Can we now and indefinitely risk more avoidable deaths from the sum of all things not Covid-19?
So Covid-19 becomes one more risk we hope to avoid, we teach against, we practice against. It becomes one more biological threat in a world full of biological and social and other physical threats.
I have trouble discerning threats. Anxiety skews my vision so that mundane events and tasks sometimes feel highly threatening. My internal relative threat index is broken. When everyday things seem to carry enormous risk, there’s no good scale for extraordinary things.
A trick to empathy is to recognize that your threat index won’t match everyone else’s threat indexes and that is the point. Mine looks different because of mental illness. It is very subjective to my mental health. Another’s will look different because of factors such as age, race, compromised immunity, disability, socioeconomic status, or a billion other variables. Our threat indexes will look different given different scenarios based on lived experiences, constructs handed down generationally, and the threats themselves.
But an individual threat index cannot be invalid. It exists. It impacts words and actions. Whatever influences it, the threat index is real. The work is in what we do with the index.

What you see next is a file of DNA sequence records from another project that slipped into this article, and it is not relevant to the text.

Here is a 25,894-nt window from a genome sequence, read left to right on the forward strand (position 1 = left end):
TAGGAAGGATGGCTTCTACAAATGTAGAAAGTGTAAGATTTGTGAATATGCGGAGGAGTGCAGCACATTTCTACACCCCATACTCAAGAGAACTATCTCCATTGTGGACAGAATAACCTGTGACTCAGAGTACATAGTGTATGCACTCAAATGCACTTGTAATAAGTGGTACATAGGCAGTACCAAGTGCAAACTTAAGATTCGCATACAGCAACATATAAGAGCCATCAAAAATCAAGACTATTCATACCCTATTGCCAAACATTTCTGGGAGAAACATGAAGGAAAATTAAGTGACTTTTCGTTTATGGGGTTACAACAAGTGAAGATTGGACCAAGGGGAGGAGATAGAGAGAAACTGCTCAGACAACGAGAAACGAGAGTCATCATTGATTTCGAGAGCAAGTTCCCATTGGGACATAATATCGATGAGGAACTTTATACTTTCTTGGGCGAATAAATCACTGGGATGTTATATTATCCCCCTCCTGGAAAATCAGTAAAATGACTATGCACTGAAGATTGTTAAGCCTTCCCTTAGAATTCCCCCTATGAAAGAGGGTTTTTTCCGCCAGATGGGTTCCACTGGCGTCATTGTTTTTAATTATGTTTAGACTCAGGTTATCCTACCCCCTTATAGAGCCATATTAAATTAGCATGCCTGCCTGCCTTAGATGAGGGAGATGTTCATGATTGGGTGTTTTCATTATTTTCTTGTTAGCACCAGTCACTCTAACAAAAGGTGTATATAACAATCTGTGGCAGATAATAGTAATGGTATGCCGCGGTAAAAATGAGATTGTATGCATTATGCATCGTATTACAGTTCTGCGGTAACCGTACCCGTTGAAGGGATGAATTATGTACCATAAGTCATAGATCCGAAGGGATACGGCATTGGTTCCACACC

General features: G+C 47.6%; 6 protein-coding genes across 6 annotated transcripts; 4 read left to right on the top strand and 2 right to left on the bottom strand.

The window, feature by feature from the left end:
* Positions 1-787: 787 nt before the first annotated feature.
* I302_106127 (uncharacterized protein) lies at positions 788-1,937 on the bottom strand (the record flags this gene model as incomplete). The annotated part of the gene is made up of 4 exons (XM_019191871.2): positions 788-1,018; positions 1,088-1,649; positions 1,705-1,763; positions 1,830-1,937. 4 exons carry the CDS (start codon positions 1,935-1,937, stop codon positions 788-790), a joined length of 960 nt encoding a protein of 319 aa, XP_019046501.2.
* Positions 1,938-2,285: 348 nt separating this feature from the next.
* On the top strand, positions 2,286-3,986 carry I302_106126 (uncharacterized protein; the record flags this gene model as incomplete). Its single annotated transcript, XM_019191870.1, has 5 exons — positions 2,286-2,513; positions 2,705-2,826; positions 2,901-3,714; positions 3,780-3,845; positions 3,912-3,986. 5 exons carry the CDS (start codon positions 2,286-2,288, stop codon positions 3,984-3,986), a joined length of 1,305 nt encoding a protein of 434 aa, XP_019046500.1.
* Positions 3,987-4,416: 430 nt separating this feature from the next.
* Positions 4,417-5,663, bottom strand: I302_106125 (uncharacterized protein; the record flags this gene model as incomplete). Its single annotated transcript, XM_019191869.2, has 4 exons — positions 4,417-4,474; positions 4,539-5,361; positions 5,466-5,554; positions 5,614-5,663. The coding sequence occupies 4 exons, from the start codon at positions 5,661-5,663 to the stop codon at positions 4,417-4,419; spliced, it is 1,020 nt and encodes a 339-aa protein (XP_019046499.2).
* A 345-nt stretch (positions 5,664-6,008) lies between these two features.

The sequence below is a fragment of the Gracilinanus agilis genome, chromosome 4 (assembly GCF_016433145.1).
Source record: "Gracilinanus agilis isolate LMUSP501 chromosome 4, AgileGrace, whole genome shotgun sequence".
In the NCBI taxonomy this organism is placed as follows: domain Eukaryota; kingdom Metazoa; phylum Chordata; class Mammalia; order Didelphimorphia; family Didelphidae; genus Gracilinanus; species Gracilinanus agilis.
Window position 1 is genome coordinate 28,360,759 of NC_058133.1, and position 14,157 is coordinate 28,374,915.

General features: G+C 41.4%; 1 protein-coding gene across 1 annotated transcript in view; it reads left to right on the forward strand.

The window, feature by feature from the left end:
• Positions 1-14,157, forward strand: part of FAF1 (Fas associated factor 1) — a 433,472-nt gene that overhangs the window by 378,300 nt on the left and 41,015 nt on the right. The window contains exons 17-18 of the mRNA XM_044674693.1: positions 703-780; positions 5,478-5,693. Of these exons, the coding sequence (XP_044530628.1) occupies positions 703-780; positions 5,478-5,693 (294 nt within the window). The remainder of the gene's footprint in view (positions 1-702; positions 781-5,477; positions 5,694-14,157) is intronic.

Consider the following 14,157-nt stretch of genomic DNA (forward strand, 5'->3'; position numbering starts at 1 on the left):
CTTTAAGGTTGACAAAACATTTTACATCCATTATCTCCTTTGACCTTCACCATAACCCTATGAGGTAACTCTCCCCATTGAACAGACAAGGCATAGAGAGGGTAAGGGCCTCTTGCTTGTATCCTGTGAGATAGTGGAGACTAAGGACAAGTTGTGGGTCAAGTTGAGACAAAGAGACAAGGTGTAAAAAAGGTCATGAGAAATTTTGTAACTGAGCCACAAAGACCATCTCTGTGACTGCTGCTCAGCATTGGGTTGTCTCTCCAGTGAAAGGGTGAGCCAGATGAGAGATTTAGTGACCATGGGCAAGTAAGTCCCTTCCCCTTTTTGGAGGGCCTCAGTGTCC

It has taken me a long time to accept that my threat index is valid simply because it is mine. And that my work is to remove the lens of anxiety (and other lenses of bias) so that I see more clearly.
Some people have a variety of lenses that skew their threat indexes, make them see threats that are not objectively discernible. Others have more objective or evidence-based lenses crystallizing their threat indexes. The first group would do well to pull away those skewing lenses and reassess. The second group sees more clearly the path to safety.
What lenses are currently skewing your perception of threat in the world?
What are you going to do about it?
Because there is no contest. Not in threats and not in things that truly matter. Cancer screenings matter. Preventive healthcare matters. Octogenarians matter. Jobs matter. Covid-19-avoidance matters. Black lives matter. They are not in competition. No one should be stacking them side-by-side and comparing how much each matters. They matter intrinsically.
Saying one thing matters does not exclude other things that matter. Saying I like ice cream does not preclude me from also liking cookies. Saying breast cancer funding is important does not imply funding for other cancers is unimportant. Saying black lives matter does not exclude other lives from mattering. In each example, the speaker has a subject. Don’t expect them to include every other similar subject in their talk. Respect the subject, don’t change it. Respect the speaker, don’t silence them.
If I work on me–my hangups, my biases, my prejudices, my lenses–and you work on you and yours…well, we become two fewer threats in the world. And becoming less of a threat matters.
Racism Review, Syllabus Project